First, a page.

The Grand Floridian is the pinnacle of Disney luxury, though that demands analysis of what luxury entails. In the real world, you expect the style and service at a Waldorf Astoria to surpass a Motel 6, and you willingly pay more for the upgrade. At the Waldorf, you expect high thread-count bed linens, sumptuous in-room extras (such as bathrobes and living plants), high-quality newish furniture, in-house amenities (such as a spa or salon), and top-notch customer service. At a Motel 6, you expect free shampoo, an extra towel on request, a reasonable per-night price, and efficient personal service when the maid has time.
At Disney, the physical amenities and personal service don’t vary much between the top tier hotels, and even within each hotel, some sections – such as a concierge floor – offer more. All resorts have an array of restaurants with varied pricing and levels of service.
However, luxury has a psychological component too. Calling the Grand Floridian “luxury” when comparing it to, say, Wilderness Lodge relies more on this psychological luxury. It’s why comparing top-tier Disney hotels to other top-tier Disney hotels isn’t the same as comparing hotels outside Disney World.
Disney’s Yacht & Beach Club, Boardwalk, and, to a lesser extent, the Contemporary and Polynesian have equally friendly staff, high thread counts, etc. If you strip away the façade, there is little difference in employee service.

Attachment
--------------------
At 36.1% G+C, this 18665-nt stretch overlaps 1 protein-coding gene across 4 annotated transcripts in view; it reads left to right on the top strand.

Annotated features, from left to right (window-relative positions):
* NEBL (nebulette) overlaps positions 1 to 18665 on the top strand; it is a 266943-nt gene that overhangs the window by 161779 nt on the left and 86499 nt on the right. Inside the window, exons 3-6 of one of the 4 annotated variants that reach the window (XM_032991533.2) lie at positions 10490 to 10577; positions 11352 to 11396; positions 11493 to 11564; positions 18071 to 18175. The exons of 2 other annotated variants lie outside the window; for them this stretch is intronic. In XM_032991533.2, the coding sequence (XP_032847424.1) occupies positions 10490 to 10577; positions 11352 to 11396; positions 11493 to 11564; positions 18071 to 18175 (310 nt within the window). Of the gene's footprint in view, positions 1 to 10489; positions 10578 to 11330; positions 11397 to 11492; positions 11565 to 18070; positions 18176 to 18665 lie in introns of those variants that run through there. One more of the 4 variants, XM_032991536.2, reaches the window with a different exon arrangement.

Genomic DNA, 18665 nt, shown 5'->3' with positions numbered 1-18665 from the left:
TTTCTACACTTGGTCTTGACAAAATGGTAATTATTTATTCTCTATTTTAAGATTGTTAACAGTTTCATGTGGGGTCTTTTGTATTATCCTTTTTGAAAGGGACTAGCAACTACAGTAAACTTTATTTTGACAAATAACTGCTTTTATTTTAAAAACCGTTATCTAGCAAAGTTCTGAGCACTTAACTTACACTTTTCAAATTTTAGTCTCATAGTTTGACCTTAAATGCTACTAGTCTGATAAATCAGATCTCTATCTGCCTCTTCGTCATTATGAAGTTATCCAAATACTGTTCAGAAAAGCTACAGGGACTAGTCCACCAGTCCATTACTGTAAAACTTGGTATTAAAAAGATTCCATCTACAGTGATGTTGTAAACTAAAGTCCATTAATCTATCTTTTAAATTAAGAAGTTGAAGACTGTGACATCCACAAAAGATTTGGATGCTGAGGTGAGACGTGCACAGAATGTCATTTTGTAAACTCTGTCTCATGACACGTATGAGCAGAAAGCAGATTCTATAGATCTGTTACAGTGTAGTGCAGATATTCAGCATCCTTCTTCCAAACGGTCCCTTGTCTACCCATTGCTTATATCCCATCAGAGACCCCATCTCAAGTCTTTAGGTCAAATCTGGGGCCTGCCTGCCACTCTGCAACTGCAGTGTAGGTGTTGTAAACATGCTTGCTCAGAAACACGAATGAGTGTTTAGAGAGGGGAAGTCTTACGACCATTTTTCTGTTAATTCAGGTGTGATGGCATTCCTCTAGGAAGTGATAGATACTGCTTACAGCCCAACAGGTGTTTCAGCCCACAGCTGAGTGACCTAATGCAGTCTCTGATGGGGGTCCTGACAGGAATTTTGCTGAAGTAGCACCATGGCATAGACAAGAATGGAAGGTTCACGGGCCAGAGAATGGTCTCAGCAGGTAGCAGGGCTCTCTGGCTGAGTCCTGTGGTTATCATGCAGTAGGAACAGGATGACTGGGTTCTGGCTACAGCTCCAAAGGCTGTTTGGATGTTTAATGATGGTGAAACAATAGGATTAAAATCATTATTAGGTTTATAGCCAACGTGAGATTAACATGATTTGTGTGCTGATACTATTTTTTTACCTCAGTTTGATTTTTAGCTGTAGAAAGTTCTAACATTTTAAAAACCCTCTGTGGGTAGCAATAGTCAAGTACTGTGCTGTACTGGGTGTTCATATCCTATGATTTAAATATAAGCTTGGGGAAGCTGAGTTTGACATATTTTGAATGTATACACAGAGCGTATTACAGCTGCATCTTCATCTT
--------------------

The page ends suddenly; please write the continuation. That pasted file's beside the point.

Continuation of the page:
But Americans have a specific vision of a highbrow hotel, and here The Grand Floridian shines. The white/off-white Victorian architecture has an elegance that other hotels actually shun. All Disney employees wear outfits themed to their hotel or park, and Grand Floridian clerks wear semi-formal gray suits and white shirts. A tuxedoed band plays in the evening and high tea is served in the afternoon. A gilded cage sits in the middle of the lobby, ornate chandeliers hang from the ceiling, and the resort hosts Disney’s only restaurant that has five stars and a dress code.
Important note, though: The Grand Floridian employees may appear formal at first, but their primary directive is to please guests. They are formal on command, but friendly and warm by default. They take their cue from the individual guest.
Who should stay here
Obvious answer: Those who expect the best and want to stay within Walt Disney World – well-traveled tourists used to better hotels and guests who feel a comfort surrounded by servants. (Or guests not used to servants but who wish they were.) If traveling with a judgmental mother-in-law, pick this one.
Who shouldn’t stay here
It’s not the place to save money, but that’s a given. If traveling with kids who want a fantasy theme – who want to feel as if they’re in a different world – look elsewhere. In addition, The Grand Floridian has nice pools with a fake-rock waterslide, but the pools don’t match those found at some other top-tier hotels. (Yacht & Beach Club, arguably, has the best pool of the bunch.) Even adults used to five-star service may opt for another Disney hotel since they’re on vacation.
The monorail circles the Seven Seas Lagoon (though it’s a big lake, not a lagoon) and connects guests to The Magic Kingdom, Polynesian and Contemporary hotels. It also stops at the Transportation and Ticket Center where guests can transfer to a separate monorail traveling to Epcot. Other transportation is by bus, though there is also a boat option to The Magic Kingdom.
Questions to ask when booking
Not all rooms have a breathtaking view, though all have a buffer zone from the tourist-spewing monorail. If you want the full effect, seek a concierge room close to the lobby. If hoping for something that feels a bit removed from the hubbub of the parks, ask for a room farther out. For beauty, request a lake view rather than a pool view unless you need to keep an eye on the kids.
Disney’s website: http://disneyworld.disney.go.com/resorts/grand-floridian-resort-and-spa/